When we reached Shahdadpur at 4 Oclock the temperature was 100Fahrenheit. Tea was available here.

We reached Rohri junction at 8:10 at night. It is a big city and there is a lot of din and rush here. Here on the platform tea, bread was being sold as well as hot salun, kabab, seekh prepared before our eyes. It is like a reversing station. The train pushed forward in another direction with the engine at the rear.

At 8:50 PM we arrived at Sakker, barrage of which is well known for big canal projects. This city is situated on the bank of the famous Indus river. Here the railway bridge is worth seeing. We ate wheat and bajra chapati with salun (gravy), thanking ALLAH. It was still very hot. When I saw the barometer the mercury stood at 96 Fahrenheit though the electric fans were on.

We reached Sibi that is in Baluchistan at 4 AM where we were fast asleep. The Baluchistan authorities check passports at this place. They do not wake second class passengers but they awake third class travellers. The passport officials who embark here remain here till the border of Baluchistan. So far in Sind the land was 2000-4000 feet above sea level. Hereforth the train began to climb up the mountains. Sibi is situated 433 feet above sea level. We had already passed through 10 to 15 tunnels before we woke up at 5:30 in the morning. Our train was climbing between the mountains. It was noteworthy that whereas the hills on the way to Poona remains green even in hot seasons (due to the trees), the hills and vales here were barren and desolate. There was no sign of vegetation. On inquiring we found out that there is rainfall of hardly 1 to 2 inches in a year.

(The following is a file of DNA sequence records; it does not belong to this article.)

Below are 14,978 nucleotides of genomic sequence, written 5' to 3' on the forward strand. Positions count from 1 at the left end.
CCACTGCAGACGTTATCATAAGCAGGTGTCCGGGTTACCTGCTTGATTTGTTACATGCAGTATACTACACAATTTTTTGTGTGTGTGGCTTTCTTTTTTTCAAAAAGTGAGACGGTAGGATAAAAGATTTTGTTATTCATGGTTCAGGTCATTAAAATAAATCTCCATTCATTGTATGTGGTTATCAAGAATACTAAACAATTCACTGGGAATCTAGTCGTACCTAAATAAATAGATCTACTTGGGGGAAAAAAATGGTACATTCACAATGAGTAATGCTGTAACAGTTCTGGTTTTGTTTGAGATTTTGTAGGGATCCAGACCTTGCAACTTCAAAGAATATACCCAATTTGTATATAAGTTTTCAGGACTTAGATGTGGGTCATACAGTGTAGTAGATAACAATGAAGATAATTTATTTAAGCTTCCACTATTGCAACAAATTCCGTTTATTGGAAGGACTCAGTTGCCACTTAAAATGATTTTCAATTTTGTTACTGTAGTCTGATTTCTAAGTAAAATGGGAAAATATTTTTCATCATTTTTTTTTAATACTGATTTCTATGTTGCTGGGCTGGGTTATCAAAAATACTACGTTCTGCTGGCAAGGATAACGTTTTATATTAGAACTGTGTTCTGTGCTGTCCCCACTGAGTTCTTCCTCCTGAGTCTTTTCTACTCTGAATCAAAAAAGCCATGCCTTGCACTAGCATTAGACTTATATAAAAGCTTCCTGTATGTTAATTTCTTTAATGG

At 6:17 A.M. we reached Aab-e-Goom, which is 2157 feet above sea level. Temperature was 82 Fahrenheit. Air was very pleasant. Only water was available here. Two engines, one in front and one at the back, are joined to the train here, the train climbs above. We passed through tunnels every now and then.

We reached Mach at seven in the morning. It is at a height of 3246 feet above sea level. Temperature is 84 Fahrenheit. Here we get biscuits, tea, etc. for break-fast. Water here is cold, sweet and tasty. It is recommended that water should be filled here in ample quantity. Baluchi people are seen at stations and on the way.